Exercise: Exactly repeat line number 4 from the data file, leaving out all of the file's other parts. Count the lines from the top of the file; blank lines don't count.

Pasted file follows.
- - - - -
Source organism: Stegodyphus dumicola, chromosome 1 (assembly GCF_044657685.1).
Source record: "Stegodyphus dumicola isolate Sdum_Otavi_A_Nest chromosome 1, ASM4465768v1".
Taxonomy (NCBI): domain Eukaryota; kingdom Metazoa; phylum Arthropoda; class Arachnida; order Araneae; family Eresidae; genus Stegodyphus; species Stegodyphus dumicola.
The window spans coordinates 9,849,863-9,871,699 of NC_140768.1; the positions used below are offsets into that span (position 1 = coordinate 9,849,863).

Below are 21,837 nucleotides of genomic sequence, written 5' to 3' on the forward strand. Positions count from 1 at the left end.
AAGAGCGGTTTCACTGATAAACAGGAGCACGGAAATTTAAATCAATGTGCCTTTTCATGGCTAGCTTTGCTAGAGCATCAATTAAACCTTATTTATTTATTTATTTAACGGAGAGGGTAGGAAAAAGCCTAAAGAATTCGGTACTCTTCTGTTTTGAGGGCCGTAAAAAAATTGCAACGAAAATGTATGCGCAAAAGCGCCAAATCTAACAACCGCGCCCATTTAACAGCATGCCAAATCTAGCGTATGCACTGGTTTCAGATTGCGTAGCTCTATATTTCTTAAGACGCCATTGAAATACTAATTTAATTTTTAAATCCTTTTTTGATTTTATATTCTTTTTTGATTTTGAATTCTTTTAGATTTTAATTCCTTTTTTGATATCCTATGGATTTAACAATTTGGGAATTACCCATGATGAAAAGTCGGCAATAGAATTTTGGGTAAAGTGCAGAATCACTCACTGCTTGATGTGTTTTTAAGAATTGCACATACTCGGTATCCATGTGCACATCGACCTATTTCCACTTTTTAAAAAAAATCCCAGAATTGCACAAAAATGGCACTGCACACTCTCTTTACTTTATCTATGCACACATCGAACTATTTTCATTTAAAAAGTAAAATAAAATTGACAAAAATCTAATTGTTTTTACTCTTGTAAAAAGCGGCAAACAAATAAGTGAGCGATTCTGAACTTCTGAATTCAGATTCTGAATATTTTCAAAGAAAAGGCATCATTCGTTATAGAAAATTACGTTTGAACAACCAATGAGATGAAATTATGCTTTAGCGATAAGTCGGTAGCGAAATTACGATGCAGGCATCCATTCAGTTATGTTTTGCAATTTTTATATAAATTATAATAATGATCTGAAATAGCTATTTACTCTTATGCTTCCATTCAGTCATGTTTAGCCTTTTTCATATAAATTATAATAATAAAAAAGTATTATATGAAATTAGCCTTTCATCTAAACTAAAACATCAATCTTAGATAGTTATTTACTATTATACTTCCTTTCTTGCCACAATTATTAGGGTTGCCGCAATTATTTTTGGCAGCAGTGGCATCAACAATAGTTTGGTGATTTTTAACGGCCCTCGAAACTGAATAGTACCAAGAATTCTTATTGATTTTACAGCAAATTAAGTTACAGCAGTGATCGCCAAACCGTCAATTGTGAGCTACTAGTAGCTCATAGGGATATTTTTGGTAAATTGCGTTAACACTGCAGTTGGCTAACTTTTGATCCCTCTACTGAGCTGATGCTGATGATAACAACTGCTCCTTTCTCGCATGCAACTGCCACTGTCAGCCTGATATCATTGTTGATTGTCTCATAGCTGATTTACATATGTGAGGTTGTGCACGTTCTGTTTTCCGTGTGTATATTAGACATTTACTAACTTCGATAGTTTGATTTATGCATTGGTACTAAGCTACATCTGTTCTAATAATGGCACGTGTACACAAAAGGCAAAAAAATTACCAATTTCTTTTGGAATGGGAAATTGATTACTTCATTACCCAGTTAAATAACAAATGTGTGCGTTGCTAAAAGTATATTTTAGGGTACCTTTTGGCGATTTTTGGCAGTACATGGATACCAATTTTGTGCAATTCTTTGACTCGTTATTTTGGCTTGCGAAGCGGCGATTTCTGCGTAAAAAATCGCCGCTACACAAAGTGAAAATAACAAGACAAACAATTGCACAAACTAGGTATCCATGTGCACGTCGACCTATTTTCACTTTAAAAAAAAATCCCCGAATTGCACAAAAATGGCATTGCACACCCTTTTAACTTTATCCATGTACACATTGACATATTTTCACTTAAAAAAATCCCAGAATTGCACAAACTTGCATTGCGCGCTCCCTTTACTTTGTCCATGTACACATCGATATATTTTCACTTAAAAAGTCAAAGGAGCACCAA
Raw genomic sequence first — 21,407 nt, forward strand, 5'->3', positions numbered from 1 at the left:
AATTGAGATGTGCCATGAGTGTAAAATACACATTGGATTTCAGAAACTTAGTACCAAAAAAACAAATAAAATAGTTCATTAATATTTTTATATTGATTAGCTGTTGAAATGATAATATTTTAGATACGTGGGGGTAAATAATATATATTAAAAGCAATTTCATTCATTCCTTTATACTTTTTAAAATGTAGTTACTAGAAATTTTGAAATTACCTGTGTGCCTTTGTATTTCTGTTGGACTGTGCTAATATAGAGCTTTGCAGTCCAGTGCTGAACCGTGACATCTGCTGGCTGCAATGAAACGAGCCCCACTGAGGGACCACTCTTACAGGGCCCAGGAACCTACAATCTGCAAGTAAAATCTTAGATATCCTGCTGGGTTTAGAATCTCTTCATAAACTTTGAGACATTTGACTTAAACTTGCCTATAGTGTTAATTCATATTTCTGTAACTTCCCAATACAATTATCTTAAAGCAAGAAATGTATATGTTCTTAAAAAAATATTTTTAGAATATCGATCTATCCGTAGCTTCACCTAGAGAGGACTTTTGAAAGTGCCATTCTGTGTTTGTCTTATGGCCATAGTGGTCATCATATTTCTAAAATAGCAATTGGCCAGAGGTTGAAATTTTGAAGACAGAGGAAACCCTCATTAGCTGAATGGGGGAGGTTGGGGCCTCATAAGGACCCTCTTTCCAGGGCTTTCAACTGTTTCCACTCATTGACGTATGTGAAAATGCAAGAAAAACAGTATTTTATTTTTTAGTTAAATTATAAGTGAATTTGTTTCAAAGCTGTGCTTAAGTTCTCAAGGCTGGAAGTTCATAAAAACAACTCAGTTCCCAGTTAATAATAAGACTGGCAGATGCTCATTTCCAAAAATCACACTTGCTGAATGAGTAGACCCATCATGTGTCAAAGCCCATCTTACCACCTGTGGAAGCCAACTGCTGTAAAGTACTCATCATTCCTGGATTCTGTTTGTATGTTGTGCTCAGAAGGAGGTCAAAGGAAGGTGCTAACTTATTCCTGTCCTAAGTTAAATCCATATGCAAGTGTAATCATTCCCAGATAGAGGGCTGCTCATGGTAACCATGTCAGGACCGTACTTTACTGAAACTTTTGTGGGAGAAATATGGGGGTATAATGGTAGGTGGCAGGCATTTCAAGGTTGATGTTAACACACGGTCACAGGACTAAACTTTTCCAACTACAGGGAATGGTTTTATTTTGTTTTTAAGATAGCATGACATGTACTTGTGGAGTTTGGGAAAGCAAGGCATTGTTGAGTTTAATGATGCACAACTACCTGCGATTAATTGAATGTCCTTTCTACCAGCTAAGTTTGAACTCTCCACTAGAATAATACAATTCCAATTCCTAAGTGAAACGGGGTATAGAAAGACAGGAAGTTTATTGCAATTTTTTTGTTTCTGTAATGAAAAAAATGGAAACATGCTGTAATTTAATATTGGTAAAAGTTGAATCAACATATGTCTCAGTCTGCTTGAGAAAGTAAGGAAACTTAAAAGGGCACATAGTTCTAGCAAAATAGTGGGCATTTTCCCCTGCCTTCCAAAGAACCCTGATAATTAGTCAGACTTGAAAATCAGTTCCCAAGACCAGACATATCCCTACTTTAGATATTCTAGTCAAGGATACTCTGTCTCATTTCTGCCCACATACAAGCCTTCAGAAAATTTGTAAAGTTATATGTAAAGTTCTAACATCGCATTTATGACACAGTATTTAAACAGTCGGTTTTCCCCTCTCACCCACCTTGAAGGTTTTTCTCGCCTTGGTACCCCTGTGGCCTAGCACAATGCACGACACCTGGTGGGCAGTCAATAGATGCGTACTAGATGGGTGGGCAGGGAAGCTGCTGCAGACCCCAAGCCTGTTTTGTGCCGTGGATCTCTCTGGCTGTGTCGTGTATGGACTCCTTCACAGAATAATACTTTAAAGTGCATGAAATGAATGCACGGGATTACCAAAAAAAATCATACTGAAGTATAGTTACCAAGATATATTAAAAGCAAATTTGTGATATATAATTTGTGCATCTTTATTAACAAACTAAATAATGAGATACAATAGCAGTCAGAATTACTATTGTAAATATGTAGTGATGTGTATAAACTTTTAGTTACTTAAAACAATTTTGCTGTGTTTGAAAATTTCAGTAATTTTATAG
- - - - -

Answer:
The window spans coordinates 9,849,863-9,871,699 of NC_140768.1; the positions used below are offsets into that span (position 1 = coordinate 9,849,863).